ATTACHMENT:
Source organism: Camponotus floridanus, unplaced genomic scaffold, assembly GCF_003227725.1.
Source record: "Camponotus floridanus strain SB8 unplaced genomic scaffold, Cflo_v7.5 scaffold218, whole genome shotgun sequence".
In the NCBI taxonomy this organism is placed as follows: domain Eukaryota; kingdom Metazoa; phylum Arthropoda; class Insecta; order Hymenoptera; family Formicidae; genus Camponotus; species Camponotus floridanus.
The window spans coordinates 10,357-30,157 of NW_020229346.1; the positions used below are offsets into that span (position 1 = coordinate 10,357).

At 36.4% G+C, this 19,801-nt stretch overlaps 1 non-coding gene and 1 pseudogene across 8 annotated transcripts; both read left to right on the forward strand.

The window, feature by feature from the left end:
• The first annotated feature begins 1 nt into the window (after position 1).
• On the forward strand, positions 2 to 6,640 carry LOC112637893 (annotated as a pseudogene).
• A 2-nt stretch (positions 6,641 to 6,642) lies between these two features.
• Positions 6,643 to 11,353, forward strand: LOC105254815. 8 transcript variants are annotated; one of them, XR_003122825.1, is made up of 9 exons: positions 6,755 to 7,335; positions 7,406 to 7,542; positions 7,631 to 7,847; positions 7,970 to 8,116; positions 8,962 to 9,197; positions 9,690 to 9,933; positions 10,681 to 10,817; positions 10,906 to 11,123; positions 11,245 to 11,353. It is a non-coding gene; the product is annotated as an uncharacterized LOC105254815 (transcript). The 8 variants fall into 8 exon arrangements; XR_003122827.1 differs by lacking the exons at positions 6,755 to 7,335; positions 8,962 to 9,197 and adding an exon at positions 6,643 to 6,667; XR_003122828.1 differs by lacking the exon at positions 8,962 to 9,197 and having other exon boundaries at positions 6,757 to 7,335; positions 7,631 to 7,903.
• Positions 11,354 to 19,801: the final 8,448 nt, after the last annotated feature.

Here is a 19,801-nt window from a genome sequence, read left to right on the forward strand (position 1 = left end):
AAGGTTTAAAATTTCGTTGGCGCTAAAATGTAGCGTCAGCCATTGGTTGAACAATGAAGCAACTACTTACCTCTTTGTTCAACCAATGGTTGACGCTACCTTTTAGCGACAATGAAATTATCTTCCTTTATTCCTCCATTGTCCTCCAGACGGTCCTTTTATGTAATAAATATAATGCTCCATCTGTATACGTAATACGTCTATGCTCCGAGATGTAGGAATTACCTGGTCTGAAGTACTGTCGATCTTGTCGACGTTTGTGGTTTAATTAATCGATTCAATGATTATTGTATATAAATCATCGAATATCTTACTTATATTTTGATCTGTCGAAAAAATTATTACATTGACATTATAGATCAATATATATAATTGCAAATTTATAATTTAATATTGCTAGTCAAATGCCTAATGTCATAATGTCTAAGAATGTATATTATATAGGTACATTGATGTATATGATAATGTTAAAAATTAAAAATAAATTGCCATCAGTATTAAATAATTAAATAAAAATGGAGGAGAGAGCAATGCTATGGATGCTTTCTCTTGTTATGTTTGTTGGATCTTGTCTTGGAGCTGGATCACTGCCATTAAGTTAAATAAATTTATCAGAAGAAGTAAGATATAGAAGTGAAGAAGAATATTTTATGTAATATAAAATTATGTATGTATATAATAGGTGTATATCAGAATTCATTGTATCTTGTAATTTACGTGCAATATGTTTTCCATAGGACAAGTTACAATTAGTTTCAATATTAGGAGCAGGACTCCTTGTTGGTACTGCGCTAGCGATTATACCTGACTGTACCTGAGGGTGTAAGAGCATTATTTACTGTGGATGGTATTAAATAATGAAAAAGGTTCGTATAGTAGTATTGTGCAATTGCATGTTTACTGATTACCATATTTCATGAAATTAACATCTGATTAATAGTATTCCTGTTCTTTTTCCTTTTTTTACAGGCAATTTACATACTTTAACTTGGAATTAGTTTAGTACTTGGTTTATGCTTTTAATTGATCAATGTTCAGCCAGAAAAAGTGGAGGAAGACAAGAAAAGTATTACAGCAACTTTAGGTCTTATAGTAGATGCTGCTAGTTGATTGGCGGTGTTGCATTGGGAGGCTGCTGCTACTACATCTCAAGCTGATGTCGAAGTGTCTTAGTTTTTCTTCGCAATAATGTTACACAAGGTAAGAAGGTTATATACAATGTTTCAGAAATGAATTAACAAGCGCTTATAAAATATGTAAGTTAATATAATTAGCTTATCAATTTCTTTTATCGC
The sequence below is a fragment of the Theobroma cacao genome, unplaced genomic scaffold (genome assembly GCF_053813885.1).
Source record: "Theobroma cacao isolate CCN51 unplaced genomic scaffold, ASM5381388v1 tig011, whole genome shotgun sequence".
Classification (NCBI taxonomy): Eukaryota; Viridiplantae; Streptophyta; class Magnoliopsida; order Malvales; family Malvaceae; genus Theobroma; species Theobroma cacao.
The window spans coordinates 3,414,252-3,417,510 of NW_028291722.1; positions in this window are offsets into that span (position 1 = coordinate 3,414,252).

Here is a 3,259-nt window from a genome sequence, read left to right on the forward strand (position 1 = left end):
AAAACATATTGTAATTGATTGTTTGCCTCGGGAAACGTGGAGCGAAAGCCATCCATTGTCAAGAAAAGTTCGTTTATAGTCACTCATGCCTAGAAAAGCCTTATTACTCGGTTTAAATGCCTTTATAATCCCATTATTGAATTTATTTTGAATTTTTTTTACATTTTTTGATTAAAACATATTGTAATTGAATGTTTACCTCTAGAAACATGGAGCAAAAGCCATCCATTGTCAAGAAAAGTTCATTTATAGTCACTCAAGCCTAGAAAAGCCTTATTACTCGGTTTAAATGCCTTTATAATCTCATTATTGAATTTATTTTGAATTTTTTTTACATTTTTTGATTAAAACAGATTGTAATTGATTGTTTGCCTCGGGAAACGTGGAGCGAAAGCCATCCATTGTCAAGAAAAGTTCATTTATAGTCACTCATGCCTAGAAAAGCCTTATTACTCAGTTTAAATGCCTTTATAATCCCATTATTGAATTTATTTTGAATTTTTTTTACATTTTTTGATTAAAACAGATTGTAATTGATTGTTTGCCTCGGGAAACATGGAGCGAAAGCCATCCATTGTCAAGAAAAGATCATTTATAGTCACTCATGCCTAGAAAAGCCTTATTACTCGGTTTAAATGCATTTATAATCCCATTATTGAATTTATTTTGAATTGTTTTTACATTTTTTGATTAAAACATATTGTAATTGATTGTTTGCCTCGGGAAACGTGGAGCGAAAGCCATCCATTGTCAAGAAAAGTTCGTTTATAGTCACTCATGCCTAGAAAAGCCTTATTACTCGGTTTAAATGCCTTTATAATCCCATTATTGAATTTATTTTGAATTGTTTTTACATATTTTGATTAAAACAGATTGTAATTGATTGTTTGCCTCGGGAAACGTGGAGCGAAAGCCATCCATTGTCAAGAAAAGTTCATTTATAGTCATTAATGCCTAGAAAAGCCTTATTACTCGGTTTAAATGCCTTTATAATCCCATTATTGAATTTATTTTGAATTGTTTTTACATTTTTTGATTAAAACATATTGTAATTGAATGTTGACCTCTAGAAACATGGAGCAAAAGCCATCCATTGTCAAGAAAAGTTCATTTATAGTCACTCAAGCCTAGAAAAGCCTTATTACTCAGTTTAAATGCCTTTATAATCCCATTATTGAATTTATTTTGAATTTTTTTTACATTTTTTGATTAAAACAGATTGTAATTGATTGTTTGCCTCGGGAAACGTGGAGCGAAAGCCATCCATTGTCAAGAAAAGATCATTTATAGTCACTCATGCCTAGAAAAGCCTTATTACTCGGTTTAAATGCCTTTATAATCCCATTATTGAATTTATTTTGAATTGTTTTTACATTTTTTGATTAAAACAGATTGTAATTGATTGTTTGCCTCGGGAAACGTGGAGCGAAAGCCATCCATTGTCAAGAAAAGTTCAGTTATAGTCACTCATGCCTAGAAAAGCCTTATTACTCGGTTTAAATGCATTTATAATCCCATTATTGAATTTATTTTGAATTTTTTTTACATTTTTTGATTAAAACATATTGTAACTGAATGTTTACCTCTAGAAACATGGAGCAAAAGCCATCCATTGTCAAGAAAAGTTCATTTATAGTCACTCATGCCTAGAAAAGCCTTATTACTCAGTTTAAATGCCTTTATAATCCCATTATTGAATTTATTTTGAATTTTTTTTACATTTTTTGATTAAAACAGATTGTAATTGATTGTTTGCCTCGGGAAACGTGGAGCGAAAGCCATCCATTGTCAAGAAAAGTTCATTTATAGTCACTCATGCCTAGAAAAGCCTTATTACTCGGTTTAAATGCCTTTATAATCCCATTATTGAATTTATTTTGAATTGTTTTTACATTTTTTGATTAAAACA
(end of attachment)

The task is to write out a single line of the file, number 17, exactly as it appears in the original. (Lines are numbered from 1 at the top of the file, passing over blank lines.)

The window spans coordinates 3,414,252-3,417,510 of NW_028291722.1; positions in this window are offsets into that span (position 1 = coordinate 3,414,252).